USCIS is continuing to develop initiatives that protect employee rights. Another major effort under development is the ability for employees to receive an email alerting them that they have received a TNC and to check with their employer. This initiative is contingent upon the employee providing an email address during the Form I-9 employment verification process for the employer to enter into E-Verify. This feature will provide the added benefit to employees of a secondary notification of the TNC. USCIS, in collaboration with SSA and DOJ/OSC is also developing a formal process for employees to request a review of FNCs that they believe were received in error.
Increasing the Use of E-Verify
USCIS has developed a robust outreach program to increase public awareness of E-Verify’s significant benefits. USCIS informed millions of people about E-Verify in FY 2012 through radio, print, and online ads in English and Spanish, and thousands more through 186 public events, 355 live webinars, and distribution of informational materials. In FY 2012, USCIS handled more than 217,000 calls from E Verify employers through its toll-free customer line and more than 116,000 calls from employees through its employee hotline.
E-Verify users can get the latest information on E-Verify from the E-Verify Connection newsletter. The newsletter has an estimated 1 million readers. E-Verify Connection provides all employers and employees with information and updates about employment eligibility, verification Form I-9, E-Verify and Self Check, plus a schedule of upcoming events, such as webinars and local presentations.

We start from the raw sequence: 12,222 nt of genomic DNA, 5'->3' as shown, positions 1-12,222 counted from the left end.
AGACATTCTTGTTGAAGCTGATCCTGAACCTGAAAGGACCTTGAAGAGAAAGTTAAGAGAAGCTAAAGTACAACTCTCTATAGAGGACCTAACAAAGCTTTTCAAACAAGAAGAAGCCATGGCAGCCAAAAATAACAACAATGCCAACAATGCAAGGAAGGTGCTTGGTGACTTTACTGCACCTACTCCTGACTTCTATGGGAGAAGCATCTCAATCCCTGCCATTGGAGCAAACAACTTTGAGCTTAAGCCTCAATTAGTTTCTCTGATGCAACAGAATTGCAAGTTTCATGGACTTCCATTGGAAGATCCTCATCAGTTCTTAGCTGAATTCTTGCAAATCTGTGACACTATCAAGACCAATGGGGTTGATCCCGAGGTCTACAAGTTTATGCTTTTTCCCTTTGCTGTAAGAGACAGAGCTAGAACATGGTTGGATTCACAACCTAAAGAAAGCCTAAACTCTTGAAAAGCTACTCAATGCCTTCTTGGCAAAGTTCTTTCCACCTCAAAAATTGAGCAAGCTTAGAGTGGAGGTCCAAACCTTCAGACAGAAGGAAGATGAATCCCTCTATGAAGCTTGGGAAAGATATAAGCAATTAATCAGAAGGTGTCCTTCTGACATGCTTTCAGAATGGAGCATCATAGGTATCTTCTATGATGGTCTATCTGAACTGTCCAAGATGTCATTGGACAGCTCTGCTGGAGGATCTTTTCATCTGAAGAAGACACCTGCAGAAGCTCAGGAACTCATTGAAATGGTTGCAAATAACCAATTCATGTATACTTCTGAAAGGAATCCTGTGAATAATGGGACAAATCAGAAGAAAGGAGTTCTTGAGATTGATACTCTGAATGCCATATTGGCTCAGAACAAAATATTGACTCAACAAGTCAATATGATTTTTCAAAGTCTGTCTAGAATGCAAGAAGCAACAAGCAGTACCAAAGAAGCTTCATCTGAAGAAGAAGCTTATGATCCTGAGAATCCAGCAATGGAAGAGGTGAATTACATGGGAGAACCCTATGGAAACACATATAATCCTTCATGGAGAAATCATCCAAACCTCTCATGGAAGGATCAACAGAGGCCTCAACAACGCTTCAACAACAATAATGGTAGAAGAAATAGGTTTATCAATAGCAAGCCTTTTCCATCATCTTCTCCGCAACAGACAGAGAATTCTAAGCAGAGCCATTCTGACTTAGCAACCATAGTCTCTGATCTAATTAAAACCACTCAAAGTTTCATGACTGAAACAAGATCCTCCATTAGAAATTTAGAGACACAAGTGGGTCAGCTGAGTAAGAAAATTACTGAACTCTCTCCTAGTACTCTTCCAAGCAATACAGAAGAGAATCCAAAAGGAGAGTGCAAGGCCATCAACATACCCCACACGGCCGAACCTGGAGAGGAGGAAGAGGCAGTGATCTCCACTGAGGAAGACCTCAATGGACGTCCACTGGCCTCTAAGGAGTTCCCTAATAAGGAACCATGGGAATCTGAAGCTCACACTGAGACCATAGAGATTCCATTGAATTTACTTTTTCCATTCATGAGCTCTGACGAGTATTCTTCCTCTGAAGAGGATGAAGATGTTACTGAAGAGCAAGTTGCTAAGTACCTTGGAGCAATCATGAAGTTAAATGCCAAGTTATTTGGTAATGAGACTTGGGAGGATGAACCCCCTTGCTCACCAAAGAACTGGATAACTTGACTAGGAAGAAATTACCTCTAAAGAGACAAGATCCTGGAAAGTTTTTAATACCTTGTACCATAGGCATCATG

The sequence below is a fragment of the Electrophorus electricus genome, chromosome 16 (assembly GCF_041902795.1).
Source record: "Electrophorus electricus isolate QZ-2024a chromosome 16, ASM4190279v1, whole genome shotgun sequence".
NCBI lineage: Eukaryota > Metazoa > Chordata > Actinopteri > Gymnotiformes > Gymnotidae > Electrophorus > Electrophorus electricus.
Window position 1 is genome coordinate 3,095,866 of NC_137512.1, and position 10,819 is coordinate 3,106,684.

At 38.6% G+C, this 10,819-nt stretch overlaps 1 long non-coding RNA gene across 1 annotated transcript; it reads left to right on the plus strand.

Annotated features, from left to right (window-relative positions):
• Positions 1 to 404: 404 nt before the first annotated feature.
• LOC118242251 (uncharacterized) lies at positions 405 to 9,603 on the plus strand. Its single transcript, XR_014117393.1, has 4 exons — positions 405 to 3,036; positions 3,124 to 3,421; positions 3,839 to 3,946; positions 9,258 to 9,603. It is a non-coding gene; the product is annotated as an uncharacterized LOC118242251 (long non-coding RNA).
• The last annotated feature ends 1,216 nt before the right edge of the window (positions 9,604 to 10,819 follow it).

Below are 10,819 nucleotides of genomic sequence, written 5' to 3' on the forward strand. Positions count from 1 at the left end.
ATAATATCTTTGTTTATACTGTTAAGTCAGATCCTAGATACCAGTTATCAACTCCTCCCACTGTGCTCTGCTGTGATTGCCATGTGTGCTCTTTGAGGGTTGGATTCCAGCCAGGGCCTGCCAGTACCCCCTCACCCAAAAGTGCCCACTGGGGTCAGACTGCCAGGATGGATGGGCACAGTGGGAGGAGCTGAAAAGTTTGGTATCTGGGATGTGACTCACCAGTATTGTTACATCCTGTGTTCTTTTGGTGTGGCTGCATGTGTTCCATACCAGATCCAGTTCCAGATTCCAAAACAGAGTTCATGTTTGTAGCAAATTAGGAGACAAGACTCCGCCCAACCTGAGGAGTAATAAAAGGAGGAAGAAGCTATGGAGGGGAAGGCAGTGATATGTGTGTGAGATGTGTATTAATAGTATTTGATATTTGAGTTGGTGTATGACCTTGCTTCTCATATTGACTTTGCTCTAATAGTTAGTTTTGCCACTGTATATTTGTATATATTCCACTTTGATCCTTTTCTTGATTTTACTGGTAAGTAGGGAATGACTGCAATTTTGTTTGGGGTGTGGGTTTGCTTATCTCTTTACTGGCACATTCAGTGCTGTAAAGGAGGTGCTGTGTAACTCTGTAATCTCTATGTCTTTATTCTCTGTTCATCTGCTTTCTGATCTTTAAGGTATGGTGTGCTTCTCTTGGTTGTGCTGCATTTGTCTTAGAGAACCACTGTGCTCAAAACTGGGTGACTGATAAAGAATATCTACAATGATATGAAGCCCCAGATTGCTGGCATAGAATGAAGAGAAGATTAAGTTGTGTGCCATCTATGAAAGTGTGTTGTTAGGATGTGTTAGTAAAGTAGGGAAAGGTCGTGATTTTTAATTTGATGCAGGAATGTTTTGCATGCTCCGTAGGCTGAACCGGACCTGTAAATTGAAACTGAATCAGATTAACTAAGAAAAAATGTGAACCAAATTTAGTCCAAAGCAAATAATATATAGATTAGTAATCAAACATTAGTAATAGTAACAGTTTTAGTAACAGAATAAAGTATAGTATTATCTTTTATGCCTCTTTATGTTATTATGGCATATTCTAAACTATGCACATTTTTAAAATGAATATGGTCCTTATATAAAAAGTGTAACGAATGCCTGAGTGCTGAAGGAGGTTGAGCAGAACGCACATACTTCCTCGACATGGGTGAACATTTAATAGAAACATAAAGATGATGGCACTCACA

Other public education accomplishments include the release of E-Verify User Guides for both the employee and the employer, in English and Spanish, and an updated and redesigned E-Verify Questions and Answers web site. A new Employee Rights Toolkit is available online, also in English and Spanish, with multimedia materials to help assist employees with the employment-eligibility verification process and other important topics (e.g., upcoming releases).
To help the public learn about the employers enrolled in E-Verify, USCIS updated the E-Verify website in FY 2012 by adding a brand new online search tool. The E-Verify Employer Search Tool gives the public the ability to search and view E-Verify employers. Individuals can now search, filter, sort, and view employer information by name, state, city, zip code, and workforce size.
Future outreach communications will be aimed at emphasizing the exceptional customer satisfaction level of E-Verify employers and the program’s continued and successful attempts to improve year after year based on customer feedback.
USCIS is committed to continue the expansion of the E-Verify program while ensuring the accuracy, efficiency, and integrity of the system and simultaneously increasing compliance, knowledge, and understanding of the program and how it benefits the American workforce.
On behalf of all of our colleagues at USCIS, we appreciate Congress’s continued strong support of the E-Verify program.